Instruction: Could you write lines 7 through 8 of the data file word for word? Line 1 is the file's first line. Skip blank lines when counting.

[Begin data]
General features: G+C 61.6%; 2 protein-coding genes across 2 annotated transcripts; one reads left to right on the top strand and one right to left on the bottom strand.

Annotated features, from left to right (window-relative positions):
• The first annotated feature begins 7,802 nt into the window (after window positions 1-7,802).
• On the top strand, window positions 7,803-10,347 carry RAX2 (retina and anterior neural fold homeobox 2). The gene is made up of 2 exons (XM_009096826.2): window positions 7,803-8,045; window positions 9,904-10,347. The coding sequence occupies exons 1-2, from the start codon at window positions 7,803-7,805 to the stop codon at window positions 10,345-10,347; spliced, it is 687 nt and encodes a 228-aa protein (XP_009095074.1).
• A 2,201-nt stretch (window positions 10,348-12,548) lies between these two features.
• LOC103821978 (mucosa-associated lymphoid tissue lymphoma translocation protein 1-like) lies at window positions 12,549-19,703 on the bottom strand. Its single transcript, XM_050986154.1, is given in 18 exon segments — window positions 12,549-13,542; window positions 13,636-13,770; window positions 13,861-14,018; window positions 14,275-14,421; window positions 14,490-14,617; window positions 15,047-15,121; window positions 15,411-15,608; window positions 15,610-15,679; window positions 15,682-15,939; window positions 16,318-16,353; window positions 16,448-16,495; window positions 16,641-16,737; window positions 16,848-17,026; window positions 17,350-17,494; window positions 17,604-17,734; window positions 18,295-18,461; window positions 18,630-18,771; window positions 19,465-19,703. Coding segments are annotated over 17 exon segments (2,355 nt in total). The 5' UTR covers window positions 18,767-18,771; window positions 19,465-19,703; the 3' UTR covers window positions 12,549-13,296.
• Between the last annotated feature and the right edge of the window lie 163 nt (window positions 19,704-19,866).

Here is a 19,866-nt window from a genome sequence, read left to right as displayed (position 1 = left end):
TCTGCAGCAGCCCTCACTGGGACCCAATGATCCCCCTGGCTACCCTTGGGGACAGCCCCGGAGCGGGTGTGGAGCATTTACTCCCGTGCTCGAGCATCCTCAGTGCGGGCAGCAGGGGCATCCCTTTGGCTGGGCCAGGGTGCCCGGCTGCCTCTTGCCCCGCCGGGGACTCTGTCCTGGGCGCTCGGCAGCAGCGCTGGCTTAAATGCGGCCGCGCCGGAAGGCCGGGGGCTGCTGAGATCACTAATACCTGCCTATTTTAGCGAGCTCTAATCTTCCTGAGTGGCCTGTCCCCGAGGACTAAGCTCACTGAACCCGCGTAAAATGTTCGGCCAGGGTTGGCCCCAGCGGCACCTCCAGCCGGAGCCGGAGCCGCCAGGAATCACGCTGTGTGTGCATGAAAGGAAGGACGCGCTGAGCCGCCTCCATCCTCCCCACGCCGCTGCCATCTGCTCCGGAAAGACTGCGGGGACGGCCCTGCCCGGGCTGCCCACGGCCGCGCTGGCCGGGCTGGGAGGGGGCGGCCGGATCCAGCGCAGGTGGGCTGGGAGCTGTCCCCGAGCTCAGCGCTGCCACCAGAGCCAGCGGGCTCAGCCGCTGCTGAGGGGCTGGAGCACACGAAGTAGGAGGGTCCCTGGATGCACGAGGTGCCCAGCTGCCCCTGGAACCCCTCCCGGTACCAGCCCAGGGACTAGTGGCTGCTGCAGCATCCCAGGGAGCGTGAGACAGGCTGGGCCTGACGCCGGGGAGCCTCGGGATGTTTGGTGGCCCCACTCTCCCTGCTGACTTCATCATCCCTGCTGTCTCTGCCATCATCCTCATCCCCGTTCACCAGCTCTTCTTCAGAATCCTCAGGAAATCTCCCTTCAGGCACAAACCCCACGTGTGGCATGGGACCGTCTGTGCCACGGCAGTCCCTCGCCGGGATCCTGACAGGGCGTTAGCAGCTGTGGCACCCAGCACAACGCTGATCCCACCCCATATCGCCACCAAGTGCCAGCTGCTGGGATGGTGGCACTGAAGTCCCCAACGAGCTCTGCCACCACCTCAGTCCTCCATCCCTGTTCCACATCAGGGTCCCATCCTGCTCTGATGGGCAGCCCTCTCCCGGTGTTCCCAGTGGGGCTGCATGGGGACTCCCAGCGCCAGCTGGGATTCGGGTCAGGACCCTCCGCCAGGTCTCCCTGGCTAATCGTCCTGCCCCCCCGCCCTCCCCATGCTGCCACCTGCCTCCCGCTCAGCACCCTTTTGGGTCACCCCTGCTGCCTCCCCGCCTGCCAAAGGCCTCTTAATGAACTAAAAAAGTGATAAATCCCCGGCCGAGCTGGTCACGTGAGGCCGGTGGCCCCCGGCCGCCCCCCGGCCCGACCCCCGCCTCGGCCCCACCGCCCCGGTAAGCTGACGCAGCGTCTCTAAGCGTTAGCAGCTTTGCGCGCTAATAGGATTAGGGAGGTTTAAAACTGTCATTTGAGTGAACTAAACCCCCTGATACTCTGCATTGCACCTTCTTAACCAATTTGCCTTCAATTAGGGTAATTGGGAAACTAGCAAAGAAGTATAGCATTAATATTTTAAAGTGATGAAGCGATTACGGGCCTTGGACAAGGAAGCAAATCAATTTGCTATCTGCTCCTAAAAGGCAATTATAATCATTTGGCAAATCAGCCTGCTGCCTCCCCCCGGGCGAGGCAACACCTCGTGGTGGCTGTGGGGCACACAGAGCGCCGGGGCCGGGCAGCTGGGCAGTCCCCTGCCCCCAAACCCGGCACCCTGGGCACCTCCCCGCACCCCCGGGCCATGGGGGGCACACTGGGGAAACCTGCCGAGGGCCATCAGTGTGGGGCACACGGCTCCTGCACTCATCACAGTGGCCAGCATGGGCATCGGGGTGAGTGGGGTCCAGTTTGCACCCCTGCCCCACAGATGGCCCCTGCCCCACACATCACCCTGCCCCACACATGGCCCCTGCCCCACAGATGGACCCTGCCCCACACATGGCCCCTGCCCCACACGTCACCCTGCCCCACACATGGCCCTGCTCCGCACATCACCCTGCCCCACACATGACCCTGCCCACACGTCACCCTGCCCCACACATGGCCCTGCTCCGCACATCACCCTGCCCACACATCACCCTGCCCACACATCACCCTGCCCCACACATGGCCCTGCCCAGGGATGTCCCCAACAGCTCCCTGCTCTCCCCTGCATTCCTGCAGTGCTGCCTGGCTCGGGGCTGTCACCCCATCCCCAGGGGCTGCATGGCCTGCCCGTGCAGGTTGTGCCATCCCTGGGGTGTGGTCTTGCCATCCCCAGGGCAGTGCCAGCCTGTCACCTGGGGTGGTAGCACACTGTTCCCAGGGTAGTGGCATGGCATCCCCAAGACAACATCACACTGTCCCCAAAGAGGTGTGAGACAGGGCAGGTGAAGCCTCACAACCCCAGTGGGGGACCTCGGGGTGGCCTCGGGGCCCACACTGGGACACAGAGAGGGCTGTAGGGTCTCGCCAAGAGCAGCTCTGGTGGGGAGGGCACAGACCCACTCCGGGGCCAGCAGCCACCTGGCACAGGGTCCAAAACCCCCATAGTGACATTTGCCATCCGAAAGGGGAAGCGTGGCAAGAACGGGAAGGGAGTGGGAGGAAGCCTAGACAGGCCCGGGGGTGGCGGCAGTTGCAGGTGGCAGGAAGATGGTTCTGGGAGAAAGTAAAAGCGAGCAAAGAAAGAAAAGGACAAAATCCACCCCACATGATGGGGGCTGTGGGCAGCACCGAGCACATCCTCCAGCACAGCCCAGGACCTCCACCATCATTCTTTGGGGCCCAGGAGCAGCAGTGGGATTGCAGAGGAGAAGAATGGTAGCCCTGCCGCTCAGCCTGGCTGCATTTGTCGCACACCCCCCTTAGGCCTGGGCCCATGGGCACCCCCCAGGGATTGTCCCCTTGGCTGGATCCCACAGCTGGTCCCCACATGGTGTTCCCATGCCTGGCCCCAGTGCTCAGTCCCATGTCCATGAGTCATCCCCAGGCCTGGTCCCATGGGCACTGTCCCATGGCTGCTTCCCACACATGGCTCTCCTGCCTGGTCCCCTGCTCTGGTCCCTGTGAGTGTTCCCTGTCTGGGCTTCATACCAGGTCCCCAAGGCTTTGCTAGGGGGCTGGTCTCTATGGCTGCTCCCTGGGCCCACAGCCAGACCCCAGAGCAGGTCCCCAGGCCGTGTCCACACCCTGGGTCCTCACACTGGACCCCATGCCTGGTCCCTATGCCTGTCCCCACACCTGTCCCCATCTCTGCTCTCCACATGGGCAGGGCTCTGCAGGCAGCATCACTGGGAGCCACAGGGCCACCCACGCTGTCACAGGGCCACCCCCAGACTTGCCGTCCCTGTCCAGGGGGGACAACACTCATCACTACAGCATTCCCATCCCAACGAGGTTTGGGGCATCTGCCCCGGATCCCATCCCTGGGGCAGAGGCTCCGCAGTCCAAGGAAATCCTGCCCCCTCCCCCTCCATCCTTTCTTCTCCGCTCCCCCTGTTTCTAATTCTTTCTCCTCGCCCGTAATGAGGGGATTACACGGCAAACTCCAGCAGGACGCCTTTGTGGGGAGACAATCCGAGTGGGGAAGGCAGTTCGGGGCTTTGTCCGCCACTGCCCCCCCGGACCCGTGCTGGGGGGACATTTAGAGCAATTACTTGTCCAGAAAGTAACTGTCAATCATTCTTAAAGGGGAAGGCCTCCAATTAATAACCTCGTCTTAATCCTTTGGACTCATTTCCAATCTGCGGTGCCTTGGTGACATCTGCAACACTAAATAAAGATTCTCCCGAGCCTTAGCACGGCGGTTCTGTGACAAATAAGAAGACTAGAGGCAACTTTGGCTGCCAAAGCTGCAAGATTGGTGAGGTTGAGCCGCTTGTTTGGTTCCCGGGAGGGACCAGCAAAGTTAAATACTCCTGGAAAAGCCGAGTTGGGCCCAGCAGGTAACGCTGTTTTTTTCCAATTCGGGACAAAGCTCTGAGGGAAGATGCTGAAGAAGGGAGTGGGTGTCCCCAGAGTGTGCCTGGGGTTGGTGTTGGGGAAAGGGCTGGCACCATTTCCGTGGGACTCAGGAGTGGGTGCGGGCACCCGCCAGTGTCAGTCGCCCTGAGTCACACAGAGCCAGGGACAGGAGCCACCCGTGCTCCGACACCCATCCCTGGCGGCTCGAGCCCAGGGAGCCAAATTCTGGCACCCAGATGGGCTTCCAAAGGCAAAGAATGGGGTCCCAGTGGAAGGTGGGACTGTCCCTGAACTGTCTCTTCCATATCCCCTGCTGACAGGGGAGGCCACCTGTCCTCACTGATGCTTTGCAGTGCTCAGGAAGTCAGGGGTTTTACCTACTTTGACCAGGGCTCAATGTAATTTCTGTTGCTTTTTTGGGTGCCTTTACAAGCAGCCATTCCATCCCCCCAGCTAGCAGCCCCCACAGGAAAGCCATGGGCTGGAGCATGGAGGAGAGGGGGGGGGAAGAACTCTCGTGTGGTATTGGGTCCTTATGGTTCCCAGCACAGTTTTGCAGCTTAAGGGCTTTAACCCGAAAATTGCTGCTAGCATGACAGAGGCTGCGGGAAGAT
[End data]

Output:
• Between the last annotated feature and the right edge of the window lie 163 nt (window positions 19,704-19,866).

Here is a 19,866-nt window from a genome sequence, read left to right as displayed (position 1 = left end):